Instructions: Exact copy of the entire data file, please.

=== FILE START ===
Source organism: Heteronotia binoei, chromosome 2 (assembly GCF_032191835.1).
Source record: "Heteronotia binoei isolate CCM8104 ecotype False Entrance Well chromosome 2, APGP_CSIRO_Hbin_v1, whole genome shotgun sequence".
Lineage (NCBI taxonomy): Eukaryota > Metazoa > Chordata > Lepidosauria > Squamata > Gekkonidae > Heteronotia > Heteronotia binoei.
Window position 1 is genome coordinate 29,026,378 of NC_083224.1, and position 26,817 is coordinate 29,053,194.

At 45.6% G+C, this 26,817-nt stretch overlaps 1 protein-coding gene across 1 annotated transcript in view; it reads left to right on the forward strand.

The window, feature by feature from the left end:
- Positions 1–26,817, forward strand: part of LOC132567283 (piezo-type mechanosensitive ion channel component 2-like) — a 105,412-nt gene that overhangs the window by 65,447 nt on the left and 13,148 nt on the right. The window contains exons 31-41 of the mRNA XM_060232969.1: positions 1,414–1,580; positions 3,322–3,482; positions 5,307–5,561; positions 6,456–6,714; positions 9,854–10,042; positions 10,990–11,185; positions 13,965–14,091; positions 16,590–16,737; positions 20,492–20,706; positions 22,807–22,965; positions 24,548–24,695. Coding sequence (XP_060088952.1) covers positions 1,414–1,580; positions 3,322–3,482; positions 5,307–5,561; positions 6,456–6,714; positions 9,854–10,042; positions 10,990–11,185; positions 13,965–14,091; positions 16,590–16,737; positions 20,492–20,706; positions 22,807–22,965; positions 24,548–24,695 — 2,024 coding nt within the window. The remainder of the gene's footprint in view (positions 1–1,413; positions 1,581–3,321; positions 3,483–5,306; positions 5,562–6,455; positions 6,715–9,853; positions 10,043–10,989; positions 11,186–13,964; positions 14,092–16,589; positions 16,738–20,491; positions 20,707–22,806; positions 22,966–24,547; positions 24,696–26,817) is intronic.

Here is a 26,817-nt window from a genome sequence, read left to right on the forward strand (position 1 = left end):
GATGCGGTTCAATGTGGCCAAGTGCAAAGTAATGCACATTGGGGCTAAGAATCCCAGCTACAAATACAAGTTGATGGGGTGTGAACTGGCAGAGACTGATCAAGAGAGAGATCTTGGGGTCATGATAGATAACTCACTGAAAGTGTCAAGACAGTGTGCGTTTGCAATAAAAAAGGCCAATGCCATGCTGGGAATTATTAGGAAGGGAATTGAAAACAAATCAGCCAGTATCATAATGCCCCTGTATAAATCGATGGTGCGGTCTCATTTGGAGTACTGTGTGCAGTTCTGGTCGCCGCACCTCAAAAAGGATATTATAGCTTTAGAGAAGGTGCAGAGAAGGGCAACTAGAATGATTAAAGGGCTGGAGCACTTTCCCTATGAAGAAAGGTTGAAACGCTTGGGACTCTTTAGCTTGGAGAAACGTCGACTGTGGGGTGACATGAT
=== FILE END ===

Source organism: Heteronotia binoei, chromosome 2 (assembly GCF_032191835.1).
Source record: "Heteronotia binoei isolate CCM8104 ecotype False Entrance Well chromosome 2, APGP_CSIRO_Hbin_v1, whole genome shotgun sequence".
Lineage (NCBI taxonomy): Eukaryota > Metazoa > Chordata > Lepidosauria > Squamata > Gekkonidae > Heteronotia > Heteronotia binoei.
Window position 1 is genome coordinate 29,026,378 of NC_083224.1, and position 26,817 is coordinate 29,053,194.

At 45.6% G+C, this 26,817-nt stretch overlaps 1 protein-coding gene across 1 annotated transcript in view; it reads left to right on the forward strand.

The window, feature by feature from the left end:
- Positions 1–26,817, forward strand: part of LOC132567283 (piezo-type mechanosensitive ion channel component 2-like) — a 105,412-nt gene that overhangs the window by 65,447 nt on the left and 13,148 nt on the right. The window contains exons 31-41 of the mRNA XM_060232969.1: positions 1,414–1,580; positions 3,322–3,482; positions 5,307–5,561; positions 6,456–6,714; positions 9,854–10,042; positions 10,990–11,185; positions 13,965–14,091; positions 16,590–16,737; positions 20,492–20,706; positions 22,807–22,965; positions 24,548–24,695. Coding sequence (XP_060088952.1) covers positions 1,414–1,580; positions 3,322–3,482; positions 5,307–5,561; positions 6,456–6,714; positions 9,854–10,042; positions 10,990–11,185; positions 13,965–14,091; positions 16,590–16,737; positions 20,492–20,706; positions 22,807–22,965; positions 24,548–24,695 — 2,024 coding nt within the window. The remainder of the gene's footprint in view (positions 1–1,413; positions 1,581–3,321; positions 3,483–5,306; positions 5,562–6,455; positions 6,715–9,853; positions 10,043–10,989; positions 11,186–13,964; positions 14,092–16,589; positions 16,738–20,491; positions 20,707–22,806; positions 22,966–24,547; positions 24,696–26,817) is intronic.

Here is a 26,817-nt window from a genome sequence, read left to right on the forward strand (position 1 = left end):
GATGCGGTTCAATGTGGCCAAGTGCAAAGTAATGCACATTGGGGCTAAGAATCCCAGCTACAAATACAAGTTGATGGGGTGTGAACTGGCAGAGACTGATCAAGAGAGAGATCTTGGGGTCATGATAGATAACTCACTGAAAGTGTCAAGACAGTGTGCGTTTGCAATAAAAAAGGCCAATGCCATGCTGGGAATTATTAGGAAGGGAATTGAAAACAAATCAGCCAGTATCATAATGCCCCTGTATAAATCGATGGTGCGGTCTCATTTGGAGTACTGTGTGCAGTTCTGGTCGCCGCACCTCAAAAAGGATATTATAGCTTTAGAGAAGGTGCAGAGAAGGGCAACTAGAATGATTAAAGGGCTGGAGCACTTTCCCTATGAAGAAAGGTTGAAACGCTTGGGACTCTTTAGCTTGGAGAAACGTCGACTGTGGGGTGACATGAT